Let’s face it, if God wanted everyone to do the same job, he would have created only one sex and procreation and child rearing would not require the work of a mother. This doctrine of parenting is not something made by society, motherhood is a God ordained role. It says in Titus 2:2-5 “The older women likewise, that they be reverent in behavior, not slanderers, not given to much wine, teachers of good things— 4 that they admonish the young women to love their husbands, to love their children, 5 to be discreet, chaste, homemakers, good, obedient to their own husbands, that the word of God may not be blasphemed.” Some women might argue that in Proverbs 31, the woman had her own business. Yes, but this was a home business, that came second to her true calling, and that is to take care of her husband, children and home. It says in Proverbs 31: 10-28

Who can find a virtuous wife?

For her worth is far above rubies.

11 The heart of her husband safely trusts her;

So he will have no lack of gain.

12 She does him good and not evil

All the days of her life.

13 She seeks wool and flax,

And willingly works with her hands.

14 She is like the merchant ships,

She brings her food from afar.

15 She also rises while it is yet night,

And provides food for her household,

And a portion for her maidservants.

16 She considers a field and buys it;

From her profits she plants a vineyard.

17 She girds herself with strength,

And strengthens her arms.

18 She perceives that her merchandise is good,

And her lamp does not go out by night.

19 She stretches out her hands to the distaff,

And her hand holds the spindle.

20 She extends her hand to the poor,

Yes, she reaches out her hands to the needy.

21 She is not afraid of snow for her household,

For all her household is clothed with scarlet.

22 She makes tapestry for herself;

Her clothing is fine linen and purple.

23 Her husband is known in the gates,

When he sits among the elders of the land.

24 She makes linen garments and sells them,

And supplies sashes for the merchants.

25 Strength and honor are her clothing;

She shall rejoice in time to come.

26 She opens her mouth with wisdom,

And on her tongue is the law of kindness.

27 She watches over the ways of her household,

And does not eat the bread of idleness.

28 Her children rise up and call her blessed;

Her husband also, and he praises her:

The Proverbs 31 woman makes her home the priority, and she does this so well, that even her husband and children call her blessed. Unfortunately, many children are calling their mother many things these days, and blessed, is not one of them. Mothers have to wake up to the fact that parenting is sacrificial. Yes, being in a lonely house with a screaming baby can be hard. Yes, you want the extra money to buy that new outfit, car, household appliance, or whatever. Should your children be the ones to sacrifice?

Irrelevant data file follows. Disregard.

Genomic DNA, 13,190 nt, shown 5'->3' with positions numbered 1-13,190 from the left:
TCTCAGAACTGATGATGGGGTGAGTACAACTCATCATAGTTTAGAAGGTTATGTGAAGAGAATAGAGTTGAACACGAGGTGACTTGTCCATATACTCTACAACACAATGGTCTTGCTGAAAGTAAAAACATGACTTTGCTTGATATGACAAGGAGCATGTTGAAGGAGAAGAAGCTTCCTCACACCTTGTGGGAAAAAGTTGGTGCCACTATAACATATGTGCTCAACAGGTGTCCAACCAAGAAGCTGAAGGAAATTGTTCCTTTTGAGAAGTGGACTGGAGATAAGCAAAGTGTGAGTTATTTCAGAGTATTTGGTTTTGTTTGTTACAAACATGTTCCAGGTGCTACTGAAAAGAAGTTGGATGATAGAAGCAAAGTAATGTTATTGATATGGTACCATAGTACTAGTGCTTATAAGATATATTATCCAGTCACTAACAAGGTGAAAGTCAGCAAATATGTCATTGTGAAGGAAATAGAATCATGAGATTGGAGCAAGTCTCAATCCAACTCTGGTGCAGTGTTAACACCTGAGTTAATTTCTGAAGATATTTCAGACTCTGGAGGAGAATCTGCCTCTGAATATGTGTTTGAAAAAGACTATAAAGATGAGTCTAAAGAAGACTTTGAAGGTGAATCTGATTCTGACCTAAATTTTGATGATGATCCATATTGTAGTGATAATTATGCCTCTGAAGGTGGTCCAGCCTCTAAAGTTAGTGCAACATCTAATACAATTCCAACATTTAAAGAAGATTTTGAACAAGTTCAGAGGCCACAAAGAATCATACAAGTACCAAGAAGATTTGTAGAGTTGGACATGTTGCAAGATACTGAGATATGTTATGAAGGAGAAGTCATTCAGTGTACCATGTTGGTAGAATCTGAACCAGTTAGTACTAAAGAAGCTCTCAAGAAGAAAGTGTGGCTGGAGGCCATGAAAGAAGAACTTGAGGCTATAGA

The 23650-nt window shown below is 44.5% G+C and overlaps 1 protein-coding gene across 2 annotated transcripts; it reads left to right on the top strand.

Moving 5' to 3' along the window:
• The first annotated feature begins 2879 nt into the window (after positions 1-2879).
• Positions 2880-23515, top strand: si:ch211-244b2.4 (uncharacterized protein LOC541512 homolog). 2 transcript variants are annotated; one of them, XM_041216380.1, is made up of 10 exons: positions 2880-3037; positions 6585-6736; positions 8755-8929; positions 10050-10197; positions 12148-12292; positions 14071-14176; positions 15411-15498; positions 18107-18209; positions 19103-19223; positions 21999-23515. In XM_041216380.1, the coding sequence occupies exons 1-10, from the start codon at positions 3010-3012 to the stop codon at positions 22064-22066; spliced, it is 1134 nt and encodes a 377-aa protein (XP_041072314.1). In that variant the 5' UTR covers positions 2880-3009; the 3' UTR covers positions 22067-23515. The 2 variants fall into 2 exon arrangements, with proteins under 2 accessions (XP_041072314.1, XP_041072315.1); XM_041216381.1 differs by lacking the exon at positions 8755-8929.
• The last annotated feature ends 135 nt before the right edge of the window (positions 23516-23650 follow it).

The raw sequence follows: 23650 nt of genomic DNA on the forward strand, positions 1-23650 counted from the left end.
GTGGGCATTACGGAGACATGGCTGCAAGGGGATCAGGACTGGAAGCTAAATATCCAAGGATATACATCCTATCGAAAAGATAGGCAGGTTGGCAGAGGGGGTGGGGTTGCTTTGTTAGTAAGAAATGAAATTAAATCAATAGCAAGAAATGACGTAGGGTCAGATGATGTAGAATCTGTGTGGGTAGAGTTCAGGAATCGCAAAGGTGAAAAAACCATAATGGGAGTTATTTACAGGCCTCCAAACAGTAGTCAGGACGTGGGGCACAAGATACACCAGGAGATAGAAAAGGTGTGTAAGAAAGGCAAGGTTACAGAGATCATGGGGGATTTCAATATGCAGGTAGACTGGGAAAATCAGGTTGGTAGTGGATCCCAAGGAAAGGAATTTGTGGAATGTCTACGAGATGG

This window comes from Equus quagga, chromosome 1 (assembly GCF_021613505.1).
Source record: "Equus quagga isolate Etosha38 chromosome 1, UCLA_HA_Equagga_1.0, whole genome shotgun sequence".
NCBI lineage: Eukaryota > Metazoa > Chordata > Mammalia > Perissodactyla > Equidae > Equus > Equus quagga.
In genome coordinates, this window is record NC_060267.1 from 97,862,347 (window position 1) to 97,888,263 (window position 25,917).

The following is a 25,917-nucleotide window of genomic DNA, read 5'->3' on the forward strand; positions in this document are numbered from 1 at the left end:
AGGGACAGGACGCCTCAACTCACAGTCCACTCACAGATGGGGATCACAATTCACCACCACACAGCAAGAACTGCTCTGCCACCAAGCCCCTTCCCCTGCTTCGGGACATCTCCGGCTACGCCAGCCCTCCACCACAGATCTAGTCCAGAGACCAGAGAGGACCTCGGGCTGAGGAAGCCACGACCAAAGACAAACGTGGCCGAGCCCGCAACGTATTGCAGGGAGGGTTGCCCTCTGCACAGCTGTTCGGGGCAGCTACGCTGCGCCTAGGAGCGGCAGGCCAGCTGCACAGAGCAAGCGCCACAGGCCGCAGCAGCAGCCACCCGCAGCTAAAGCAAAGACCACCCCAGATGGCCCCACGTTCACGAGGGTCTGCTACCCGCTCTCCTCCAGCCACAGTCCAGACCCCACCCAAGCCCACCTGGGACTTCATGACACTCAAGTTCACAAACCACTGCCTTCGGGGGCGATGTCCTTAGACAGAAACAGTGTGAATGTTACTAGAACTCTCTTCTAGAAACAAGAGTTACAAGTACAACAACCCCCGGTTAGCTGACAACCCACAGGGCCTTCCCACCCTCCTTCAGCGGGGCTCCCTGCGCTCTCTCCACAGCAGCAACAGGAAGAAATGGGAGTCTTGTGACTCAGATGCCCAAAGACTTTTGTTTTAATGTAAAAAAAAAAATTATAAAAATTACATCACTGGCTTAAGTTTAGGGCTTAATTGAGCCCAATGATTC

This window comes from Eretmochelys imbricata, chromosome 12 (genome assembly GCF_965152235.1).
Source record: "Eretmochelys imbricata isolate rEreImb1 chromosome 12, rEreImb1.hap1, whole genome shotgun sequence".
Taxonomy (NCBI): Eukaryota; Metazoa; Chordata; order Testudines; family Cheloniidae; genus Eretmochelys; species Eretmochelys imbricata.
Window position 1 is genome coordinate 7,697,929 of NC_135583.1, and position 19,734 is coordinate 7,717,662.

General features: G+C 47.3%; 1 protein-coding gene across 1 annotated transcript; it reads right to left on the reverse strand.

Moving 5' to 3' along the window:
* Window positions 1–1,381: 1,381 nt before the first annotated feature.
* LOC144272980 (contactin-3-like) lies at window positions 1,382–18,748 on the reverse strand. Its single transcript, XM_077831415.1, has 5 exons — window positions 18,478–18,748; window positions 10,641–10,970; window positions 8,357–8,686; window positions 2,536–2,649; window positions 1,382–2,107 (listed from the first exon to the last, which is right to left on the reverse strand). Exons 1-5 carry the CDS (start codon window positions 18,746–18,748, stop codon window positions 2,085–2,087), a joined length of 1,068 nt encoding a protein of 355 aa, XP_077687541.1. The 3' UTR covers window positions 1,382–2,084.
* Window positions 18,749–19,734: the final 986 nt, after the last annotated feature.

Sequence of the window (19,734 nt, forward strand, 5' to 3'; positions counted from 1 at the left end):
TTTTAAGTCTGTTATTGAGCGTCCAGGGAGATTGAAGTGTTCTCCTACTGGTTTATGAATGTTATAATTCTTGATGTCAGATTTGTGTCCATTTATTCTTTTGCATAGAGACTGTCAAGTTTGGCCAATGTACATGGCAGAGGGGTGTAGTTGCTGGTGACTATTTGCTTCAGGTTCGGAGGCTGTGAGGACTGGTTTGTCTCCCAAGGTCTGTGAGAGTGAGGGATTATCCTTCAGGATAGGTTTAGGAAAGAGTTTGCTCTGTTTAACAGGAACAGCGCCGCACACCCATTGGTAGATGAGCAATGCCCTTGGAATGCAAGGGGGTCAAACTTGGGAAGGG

There may be the argument, that children are ok as long as someone loves them, it doesn’t matter who. Yes, children thrive on love, and in some cases where children have been orphaned, fathers, grandparents, uncles, aunts, or other family members have had to take over, but that doesn’t mean that the child wouldn’t have wanted a mother.

To a child, mother will always be special. There is a bond between a mother and child that is irreplaceable. It cannot be substituted by a nursery. Weekends with your children are not enough. This ridiculous concept of “quality time” was invented to silence the consciences of many people, who deep down know they are not spending enough time with their children.

Instead of dealing with our children’s issues ourselves we seek empty solutions such as medicating them, when they are restless at school. These children are screaming for your attention. We have to hire experts for behavioral problems; again they are calling for your attention. Yes, children need attention. So for the sake of the next generation, please don’t ignore them anymore.


    0 of 8192 characters used
    Post Comment

    • Internetwriter62 profile imageAUTHOR


      8 years ago from Marco Island, Florida

      Thank you wannabwestern, I do agree with the Waltons and Little House on the Prairie seeming like an extreme example, but I don't believe they were fictionalized, I think these are based on the diaries of the Laura Ingles and John Boy Walton, I never really researched them, but I believe they are real people with a real story, (I will look into to it though).

      As to the phrase "it takes a village" I'm referring to the raising of child by just primary caregivers in place of a mother, not the community. I think community involvement in a child life is very important and crucial to a child's development.

      I'm glad you liked my point of view and I appreciate your insight and words of encouragement.

    • wannabwestern profile image

      Carolyn Augustine 

      8 years ago from Iowa

      I am interested in your viewpoint as a stay-at-home mother, and I agree that this is an important and sacred calling. I think there are many reasons why families are not like the Waltons or Little House on the Prairie, though, and this has much more to do with the fact that those particular families were fictionalized and idealized, even in their own time.

      When I think of the concept "it takes a village," I believe this refers to the need for families (with mothers, and often, SAHMs) to be part of a broader community network of family, friends, and so on. When a family is connected to a community, including friends, neighbors, and a church family, their lives are enriched greatly, and parents have pressure valves that they may desperately need to remain the great quality parents that you bemoan the lack of in your article.